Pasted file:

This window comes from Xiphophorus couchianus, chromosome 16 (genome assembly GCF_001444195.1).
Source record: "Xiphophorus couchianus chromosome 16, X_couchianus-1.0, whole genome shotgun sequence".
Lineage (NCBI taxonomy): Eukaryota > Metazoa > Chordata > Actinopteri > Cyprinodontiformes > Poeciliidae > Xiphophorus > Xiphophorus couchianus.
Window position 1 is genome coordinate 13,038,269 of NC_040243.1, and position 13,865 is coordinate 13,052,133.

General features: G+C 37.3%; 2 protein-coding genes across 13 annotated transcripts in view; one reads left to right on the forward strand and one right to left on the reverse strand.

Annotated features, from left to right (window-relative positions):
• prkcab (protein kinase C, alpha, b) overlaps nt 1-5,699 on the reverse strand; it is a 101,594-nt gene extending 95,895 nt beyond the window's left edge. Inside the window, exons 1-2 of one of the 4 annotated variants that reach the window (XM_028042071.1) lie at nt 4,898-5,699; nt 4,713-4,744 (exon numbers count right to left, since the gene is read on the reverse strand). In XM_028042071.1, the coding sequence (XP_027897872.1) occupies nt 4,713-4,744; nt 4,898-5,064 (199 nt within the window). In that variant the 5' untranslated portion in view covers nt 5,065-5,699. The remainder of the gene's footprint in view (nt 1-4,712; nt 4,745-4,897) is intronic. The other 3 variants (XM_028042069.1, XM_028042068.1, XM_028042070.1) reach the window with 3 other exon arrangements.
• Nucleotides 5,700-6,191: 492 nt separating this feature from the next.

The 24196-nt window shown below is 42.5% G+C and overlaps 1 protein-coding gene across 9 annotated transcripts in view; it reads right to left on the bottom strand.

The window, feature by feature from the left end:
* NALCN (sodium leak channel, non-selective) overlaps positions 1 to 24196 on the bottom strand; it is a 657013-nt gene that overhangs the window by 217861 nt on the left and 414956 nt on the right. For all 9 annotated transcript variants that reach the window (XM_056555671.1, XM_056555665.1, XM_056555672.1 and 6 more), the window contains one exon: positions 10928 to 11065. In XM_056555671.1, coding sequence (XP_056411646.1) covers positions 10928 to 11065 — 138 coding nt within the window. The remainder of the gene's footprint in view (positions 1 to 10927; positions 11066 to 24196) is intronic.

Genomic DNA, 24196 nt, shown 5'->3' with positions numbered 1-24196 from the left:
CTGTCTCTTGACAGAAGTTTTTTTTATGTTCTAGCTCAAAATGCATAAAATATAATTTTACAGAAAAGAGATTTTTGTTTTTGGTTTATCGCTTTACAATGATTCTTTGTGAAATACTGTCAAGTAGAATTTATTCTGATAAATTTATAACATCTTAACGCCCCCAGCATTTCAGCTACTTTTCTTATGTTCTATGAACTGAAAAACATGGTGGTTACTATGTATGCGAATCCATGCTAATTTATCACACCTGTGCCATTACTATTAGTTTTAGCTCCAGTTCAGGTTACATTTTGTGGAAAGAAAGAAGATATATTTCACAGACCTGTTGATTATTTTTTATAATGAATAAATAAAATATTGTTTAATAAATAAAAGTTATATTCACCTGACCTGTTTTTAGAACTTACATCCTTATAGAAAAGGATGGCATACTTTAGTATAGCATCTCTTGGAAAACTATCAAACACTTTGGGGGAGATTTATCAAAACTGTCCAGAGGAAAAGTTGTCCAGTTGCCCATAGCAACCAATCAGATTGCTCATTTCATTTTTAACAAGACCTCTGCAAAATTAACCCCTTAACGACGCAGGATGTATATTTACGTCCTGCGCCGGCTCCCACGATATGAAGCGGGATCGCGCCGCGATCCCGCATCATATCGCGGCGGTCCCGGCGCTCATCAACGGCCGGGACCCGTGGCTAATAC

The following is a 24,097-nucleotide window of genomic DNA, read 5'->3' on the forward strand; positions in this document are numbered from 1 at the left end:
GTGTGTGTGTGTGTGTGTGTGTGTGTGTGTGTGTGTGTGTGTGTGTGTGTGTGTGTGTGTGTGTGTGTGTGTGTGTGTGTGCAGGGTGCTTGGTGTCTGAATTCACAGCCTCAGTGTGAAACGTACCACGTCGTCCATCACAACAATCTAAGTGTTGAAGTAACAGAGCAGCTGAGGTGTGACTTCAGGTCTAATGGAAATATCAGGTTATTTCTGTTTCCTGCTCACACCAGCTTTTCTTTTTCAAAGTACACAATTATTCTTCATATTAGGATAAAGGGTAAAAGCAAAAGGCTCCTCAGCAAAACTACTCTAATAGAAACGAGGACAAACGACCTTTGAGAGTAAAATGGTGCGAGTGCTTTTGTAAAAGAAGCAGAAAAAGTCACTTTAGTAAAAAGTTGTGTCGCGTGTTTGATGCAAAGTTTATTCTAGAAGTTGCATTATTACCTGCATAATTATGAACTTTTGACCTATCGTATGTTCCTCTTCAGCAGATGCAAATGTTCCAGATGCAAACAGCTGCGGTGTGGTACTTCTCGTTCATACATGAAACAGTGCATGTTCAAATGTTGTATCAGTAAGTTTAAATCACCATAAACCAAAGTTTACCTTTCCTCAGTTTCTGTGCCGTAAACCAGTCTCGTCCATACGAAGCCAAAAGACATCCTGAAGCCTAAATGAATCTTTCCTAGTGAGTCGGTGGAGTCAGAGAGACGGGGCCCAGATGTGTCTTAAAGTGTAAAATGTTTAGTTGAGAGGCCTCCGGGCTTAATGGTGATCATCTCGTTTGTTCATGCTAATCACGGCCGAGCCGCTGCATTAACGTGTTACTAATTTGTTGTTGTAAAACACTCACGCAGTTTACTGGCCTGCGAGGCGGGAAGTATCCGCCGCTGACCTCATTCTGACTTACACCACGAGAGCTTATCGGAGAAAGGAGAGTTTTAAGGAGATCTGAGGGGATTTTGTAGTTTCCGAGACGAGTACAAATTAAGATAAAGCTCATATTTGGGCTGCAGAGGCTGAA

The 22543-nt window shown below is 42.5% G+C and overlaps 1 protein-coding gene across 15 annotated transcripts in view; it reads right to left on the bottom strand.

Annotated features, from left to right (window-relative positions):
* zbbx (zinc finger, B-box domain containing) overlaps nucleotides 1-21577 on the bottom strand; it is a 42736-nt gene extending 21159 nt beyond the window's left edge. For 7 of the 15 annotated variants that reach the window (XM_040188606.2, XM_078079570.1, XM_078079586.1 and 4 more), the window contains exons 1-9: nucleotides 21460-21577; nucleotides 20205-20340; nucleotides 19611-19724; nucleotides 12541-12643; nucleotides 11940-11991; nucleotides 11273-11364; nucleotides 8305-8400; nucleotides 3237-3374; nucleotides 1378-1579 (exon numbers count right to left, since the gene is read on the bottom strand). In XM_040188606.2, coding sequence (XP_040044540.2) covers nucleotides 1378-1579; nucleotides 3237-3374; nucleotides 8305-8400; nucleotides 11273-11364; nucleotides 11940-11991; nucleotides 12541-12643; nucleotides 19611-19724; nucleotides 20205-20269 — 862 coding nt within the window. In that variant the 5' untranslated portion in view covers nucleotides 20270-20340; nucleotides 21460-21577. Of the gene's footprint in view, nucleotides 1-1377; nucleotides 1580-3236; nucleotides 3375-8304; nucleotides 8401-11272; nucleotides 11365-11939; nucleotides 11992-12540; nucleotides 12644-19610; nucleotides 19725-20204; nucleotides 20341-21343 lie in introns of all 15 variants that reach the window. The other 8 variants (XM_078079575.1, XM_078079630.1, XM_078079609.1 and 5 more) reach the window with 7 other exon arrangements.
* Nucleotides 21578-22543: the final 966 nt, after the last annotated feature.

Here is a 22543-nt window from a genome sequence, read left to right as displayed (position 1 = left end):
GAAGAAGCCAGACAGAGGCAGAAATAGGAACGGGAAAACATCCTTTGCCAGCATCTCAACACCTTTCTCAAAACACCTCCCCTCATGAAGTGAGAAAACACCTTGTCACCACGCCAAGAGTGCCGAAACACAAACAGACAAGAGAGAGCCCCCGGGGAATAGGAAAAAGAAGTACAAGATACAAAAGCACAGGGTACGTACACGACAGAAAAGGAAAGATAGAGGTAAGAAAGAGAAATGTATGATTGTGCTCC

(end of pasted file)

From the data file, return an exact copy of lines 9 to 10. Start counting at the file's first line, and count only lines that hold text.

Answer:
The 24196-nt window shown below is 42.5% G+C and overlaps 1 protein-coding gene across 9 annotated transcripts in view; it reads right to left on the bottom strand.

The window, feature by feature from the left end: